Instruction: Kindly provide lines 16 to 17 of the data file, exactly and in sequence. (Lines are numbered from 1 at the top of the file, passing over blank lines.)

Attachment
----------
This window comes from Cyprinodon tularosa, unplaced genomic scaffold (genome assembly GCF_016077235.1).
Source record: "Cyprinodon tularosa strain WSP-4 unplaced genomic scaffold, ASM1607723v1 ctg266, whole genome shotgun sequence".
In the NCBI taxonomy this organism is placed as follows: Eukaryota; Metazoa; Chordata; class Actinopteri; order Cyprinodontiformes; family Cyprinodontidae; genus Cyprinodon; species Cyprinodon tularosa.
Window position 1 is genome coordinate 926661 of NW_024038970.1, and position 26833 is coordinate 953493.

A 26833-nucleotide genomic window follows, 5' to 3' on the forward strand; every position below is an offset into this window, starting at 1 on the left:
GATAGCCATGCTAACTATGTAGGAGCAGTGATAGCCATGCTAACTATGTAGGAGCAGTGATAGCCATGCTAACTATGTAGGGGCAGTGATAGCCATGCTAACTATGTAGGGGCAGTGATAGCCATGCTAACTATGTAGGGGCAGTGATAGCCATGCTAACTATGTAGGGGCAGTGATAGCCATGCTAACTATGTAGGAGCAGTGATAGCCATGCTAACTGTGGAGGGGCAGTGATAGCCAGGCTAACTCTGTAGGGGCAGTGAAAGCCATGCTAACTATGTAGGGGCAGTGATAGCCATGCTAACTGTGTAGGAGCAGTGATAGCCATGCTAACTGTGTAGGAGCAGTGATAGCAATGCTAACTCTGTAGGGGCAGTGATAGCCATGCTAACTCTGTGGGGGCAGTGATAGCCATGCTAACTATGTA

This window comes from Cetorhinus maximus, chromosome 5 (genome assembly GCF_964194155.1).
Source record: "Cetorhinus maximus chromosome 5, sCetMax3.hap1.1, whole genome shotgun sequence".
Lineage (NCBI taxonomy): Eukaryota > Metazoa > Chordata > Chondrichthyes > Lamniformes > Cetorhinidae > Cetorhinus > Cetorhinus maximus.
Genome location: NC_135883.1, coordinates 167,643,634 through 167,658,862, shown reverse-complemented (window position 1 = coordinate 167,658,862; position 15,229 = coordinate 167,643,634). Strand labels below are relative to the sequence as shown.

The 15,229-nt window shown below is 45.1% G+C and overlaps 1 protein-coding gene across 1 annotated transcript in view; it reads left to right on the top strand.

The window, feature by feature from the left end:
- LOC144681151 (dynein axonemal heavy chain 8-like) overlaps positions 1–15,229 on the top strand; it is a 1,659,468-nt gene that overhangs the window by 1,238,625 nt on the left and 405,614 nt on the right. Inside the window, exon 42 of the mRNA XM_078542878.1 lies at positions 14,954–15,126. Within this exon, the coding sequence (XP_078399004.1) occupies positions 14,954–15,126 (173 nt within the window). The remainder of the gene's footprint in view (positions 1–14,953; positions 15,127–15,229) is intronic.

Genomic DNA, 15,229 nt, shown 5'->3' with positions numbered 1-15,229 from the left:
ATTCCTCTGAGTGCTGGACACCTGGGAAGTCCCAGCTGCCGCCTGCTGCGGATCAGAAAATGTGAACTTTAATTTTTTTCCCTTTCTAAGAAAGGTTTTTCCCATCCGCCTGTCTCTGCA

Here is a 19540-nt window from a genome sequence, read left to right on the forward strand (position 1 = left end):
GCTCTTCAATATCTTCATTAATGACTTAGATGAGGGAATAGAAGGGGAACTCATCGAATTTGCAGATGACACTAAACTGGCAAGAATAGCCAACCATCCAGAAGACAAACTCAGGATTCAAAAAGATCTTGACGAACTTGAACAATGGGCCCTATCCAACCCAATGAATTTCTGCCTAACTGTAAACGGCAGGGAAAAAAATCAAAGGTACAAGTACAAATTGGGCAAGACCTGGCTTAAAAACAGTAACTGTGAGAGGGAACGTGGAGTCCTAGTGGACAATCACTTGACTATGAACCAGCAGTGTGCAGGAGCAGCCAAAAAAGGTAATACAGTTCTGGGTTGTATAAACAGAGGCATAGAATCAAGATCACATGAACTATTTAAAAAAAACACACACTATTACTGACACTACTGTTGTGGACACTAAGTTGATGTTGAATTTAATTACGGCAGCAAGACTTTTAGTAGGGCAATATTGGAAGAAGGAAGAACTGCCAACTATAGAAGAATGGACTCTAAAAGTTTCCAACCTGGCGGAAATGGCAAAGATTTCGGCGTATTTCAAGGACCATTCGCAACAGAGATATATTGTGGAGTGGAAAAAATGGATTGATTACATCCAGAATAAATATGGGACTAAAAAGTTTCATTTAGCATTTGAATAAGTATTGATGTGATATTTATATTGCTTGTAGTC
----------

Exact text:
Here is a 19540-nt window from a genome sequence, read left to right on the forward strand (position 1 = left end):
GCTCTTCAATATCTTCATTAATGACTTAGATGAGGGAATAGAAGGGGAACTCATCGAATTTGCAGATGACACTAAACTGGCAAGAATAGCCAACCATCCAGAAGACAAACTCAGGATTCAAAAAGATCTTGACGAACTTGAACAATGGGCCCTATCCAACCCAATGAATTTCTGCCTAACTGTAAACGGCAGGGAAAAAAATCAAAGGTACAAGTACAAATTGGGCAAGACCTGGCTTAAAAACAGTAACTGTGAGAGGGAACGTGGAGTCCTAGTGGACAATCACTTGACTATGAACCAGCAGTGTGCAGGAGCAGCCAAAAAAGGTAATACAGTTCTGGGTTGTATAAACAGAGGCATAGAATCAAGATCACATGAACTATTTAAAAAAAACACACACTATTACTGACACTACTGTTGTGGACACTAAGTTGATGTTGAATTTAATTACGGCAGCAAGACTTTTAGTAGGGCAATATTGGAAGAAGGAAGAACTGCCAACTATAGAAGAATGGACTCTAAAAGTTTCCAACCTGGCGGAAATGGCAAAGATTTCGGCGTATTTCAAGGACCATTCGCAACAGAGATATATTGTGGAGTGGAAAAAATGGATTGATTACATCCAGAATAAATATGGGACTAAAAAGTTTCATTTAGCATTTGAATAAGTATTGATGTGATATTTATATTGCTTGTAGTC